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Maps at flight tea bar and lounge

Frequently Asked Questions

What is the expiration date of tea?

Tea does not have an expiration date, but it can start to lose freshness over time.

We recommend storing your tea in a cool, dry, and dark place. Tea needs to be kept away from heat, light, air, and moisture to ensure its freshness. Do not store opened teas in the freezer or refrigerator as moisture and unpleasant aromas can be introduced. (The caveat to this guideline is listed under ‘how do I store matcha?’)

How do I store my tea?

Tea is a product of nature and is best savored when fresh and close to its harvest date (with some exceptions, namely dark teas). If you intend to store your tea, ensure it's housed in a container that shields it from light and moisture. Ceramic or metal containers are ideal choices, while it's advisable to steer clear of clear plastic since it absorbs aroma, and glass as sunlight is harmful to your tea.

How much caffeine is in tea?

The amount of caffeine extracted from the tea that you brew is dependent on the steeping parameters used. In general the amount of caffeine is less than that of a cup of coffee. Additionally, caffeine in tea interacts uniquely with the calming effect of Theanine and GABA  regulating its impact and creating an alert but relaxed feeling. Decaffeinated tea is usually chemically processed, though some non chemical processes are used too. For completely non-caffeinated tea, we recommend herbals! To learn more please read this wonderful guide made by our friends over at Hugo Tea.

What is a tea house / shop / bar / lounge / room?

We believe that a tea shop cannot simply be confined by the definitions of a cafe, restaurant or store. At the heart of a tea house is a center of community, intentionality, peace, health, and relaxation. A place where people gather to try new teas, share conversation, and connect with one another. We believe that a tea shop can provide an experience and a service rather than a commodity.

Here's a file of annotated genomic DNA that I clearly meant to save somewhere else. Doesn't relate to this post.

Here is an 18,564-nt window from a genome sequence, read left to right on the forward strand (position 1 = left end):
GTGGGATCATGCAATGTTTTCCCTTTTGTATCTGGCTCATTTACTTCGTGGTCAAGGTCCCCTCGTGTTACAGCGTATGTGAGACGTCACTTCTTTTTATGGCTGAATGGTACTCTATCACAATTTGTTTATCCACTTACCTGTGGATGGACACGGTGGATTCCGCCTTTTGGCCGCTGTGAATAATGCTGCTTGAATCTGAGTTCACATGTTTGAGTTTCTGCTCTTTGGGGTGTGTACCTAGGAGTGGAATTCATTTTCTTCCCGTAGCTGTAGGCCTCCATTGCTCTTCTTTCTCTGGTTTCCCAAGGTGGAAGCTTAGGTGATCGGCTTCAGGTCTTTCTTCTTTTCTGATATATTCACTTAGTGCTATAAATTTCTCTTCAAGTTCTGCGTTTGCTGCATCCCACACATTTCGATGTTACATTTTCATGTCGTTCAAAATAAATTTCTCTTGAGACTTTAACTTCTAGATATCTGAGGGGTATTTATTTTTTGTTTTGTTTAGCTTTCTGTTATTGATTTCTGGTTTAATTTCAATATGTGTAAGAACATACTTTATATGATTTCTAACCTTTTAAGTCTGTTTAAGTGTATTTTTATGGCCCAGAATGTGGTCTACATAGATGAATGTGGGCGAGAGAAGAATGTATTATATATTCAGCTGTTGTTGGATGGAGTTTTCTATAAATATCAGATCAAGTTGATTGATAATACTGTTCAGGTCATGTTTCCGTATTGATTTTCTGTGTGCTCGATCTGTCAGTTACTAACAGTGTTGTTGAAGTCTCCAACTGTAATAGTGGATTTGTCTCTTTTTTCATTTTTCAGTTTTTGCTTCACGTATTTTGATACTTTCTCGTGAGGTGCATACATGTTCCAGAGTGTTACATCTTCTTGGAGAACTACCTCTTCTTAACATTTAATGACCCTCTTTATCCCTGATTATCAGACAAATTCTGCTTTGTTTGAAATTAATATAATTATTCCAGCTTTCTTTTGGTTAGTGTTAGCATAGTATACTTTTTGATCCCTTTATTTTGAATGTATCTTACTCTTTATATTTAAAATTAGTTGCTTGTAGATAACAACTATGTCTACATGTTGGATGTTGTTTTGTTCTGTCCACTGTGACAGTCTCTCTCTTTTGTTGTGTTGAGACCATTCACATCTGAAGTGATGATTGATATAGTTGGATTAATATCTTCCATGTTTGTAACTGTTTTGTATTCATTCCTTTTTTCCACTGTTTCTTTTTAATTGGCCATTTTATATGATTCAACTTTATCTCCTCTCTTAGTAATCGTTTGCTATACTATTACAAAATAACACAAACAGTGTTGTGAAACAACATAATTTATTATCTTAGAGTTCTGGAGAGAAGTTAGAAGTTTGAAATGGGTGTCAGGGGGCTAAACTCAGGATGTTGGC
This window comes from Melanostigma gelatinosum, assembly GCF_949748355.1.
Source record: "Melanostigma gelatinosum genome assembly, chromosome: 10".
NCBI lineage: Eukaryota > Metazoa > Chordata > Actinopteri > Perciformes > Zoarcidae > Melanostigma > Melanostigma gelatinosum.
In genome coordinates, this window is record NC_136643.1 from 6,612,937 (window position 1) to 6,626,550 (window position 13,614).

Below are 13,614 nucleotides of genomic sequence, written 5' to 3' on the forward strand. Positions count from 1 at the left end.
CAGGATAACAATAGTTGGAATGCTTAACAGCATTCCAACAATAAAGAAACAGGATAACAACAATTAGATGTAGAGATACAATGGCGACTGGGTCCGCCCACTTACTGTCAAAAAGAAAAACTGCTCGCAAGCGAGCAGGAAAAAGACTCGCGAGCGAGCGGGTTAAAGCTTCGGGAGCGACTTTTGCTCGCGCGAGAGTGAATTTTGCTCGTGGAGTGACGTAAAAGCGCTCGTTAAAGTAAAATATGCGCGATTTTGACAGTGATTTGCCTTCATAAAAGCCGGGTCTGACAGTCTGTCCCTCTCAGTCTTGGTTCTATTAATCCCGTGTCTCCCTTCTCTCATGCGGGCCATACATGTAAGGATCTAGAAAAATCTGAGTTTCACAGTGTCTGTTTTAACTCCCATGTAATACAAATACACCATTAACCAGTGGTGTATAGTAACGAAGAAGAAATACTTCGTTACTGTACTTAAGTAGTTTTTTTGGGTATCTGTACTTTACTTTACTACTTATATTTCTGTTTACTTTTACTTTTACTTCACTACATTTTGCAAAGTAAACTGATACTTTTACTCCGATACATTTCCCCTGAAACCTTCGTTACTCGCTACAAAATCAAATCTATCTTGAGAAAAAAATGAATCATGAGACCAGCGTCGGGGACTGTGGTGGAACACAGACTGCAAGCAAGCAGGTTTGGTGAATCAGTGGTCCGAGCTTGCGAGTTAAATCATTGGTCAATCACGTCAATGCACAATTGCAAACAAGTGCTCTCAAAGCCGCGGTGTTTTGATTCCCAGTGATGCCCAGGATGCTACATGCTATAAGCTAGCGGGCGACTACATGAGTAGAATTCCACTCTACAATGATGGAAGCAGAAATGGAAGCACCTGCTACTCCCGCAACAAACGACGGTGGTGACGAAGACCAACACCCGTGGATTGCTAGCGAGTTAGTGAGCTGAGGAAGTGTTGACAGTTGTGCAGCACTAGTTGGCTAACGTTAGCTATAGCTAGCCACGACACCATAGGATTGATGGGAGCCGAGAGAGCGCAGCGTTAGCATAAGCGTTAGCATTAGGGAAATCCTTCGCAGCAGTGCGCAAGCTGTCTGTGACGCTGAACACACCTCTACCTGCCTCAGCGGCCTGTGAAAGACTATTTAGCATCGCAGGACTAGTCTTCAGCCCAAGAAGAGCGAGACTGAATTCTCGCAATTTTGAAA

Why are there combined metrics like ounces and grams on your packaging?

Both metrics have their benefits and are usable in different scenarios. In the case of ounces, many pots you may be brewing in will be sized by the ounce, so we include oz in our packaging for that purpose. When it comes to grams, it is best practice to weigh your tea leaves, and grams are the most accurate for doing so. Using a tablespoon for tea can yield varying results, as the shape of each leaf affects the overall volume within the spoon and ultimately influences the amount put into the cup.

Single varietal? Single cultivar? What does it mean?

Like wine grapes, tea plants produce cultivars (cultivated varieties) with distinct flavors, aromas, and colors. A single cultivar or varietal tea is 100% one cultivar, unblended with others. These teas showcase the singular characteristics of a plant and reflect the region's unique terroir.

Why do you give such specific steeping instructions? Does it really matter?

This is a convoluted topic, and it ultimately comes down to preference. The temperature and time at which you brew will change the flavor and character of the tea. Included on all our tea packaging are both modern and gongfu style brewing techniques, which is a great place to start, but they are not the end-all-be-all of instructions.

 

You may decide to brew a silver needle white tea at 170°F and then try it at 195°F - You will notice that the first is much sweeter and softer, while the second is bolder and more full-flavored. Certain teas, however, can be much harder to brew and more prone to becoming bitter, faster. If the tea you brew is bitter, try lowering the temperature and shortening the brewing time. Conversely, if the flavor is too light and watery you may try reversing those principles.

 

If you overbrew a tea and the resulting taste is bitter it is very difficult to get a pleasant flavor after that, so as a general guideline it is good to underestimate rather than overestimate your brew time.

 

If you aren’t feeling adventurous simply adhere to our recommended water temperature and steeping durations for your specific tea to prevent any bitter or displeasing tastes.